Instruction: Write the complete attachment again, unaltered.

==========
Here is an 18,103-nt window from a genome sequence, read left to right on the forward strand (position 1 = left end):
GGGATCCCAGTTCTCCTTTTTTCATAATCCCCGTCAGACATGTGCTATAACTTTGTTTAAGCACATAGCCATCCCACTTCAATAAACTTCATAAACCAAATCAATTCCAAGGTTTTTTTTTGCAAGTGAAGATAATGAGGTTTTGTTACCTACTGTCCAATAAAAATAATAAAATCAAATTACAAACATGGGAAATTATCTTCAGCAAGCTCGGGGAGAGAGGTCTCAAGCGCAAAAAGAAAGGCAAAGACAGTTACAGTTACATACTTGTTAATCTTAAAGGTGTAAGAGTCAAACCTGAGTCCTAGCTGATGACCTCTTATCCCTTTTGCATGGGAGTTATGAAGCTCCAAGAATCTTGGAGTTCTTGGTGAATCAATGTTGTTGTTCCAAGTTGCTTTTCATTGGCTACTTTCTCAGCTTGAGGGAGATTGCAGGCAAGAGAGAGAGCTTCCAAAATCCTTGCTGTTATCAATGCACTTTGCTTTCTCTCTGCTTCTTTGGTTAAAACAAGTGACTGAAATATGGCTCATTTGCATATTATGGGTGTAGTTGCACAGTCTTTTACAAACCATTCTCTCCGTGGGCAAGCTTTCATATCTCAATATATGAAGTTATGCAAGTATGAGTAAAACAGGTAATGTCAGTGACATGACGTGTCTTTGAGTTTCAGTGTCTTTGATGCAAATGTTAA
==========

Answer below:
Here is an 18,103-nt window from a genome sequence, read left to right on the forward strand (position 1 = left end):
GGGATCCCAGTTCTCCTTTTTTCATAATCCCCGTCAGACATGTGCTATAACTTTGTTTAAGCACATAGCCATCCCACTTCAATAAACTTCATAAACCAAATCAATTCCAAGGTTTTTTTTTGCAAGTGAAGATAATGAGGTTTTGTTACCTACTGTCCAATAAAAATAATAAAATCAAATTACAAACATGGGAAATTATCTTCAGCAAGCTCGGGGAGAGAGGTCTCAAGCGCAAAAAGAAAGGCAAAGACAGTTACAGTTACATACTTGTTAATCTTAAAGGTGTAAGAGTCAAACCTGAGTCCTAGCTGATGACCTCTTATCCCTTTTGCATGGGAGTTATGAAGCTCCAAGAATCTTGGAGTTCTTGGTGAATCAATGTTGTTGTTCCAAGTTGCTTTTCATTGGCTACTTTCTCAGCTTGAGGGAGATTGCAGGCAAGAGAGAGAGCTTCCAAAATCCTTGCTGTTATCAATGCACTTTGCTTTCTCTCTGCTTCTTTGGTTAAAACAAGTGACTGAAATATGGCTCATTTGCATATTATGGGTGTAGTTGCACAGTCTTTTACAAACCATTCTCTCCGTGGGCAAGCTTTCATATCTCAATATATGAAGTTATGCAAGTATGAGTAAAACAGGTAATGTCAGTGACATGACGTGTCTTTGAGTTTCAGTGTCTTTGATGCAAATGTTAA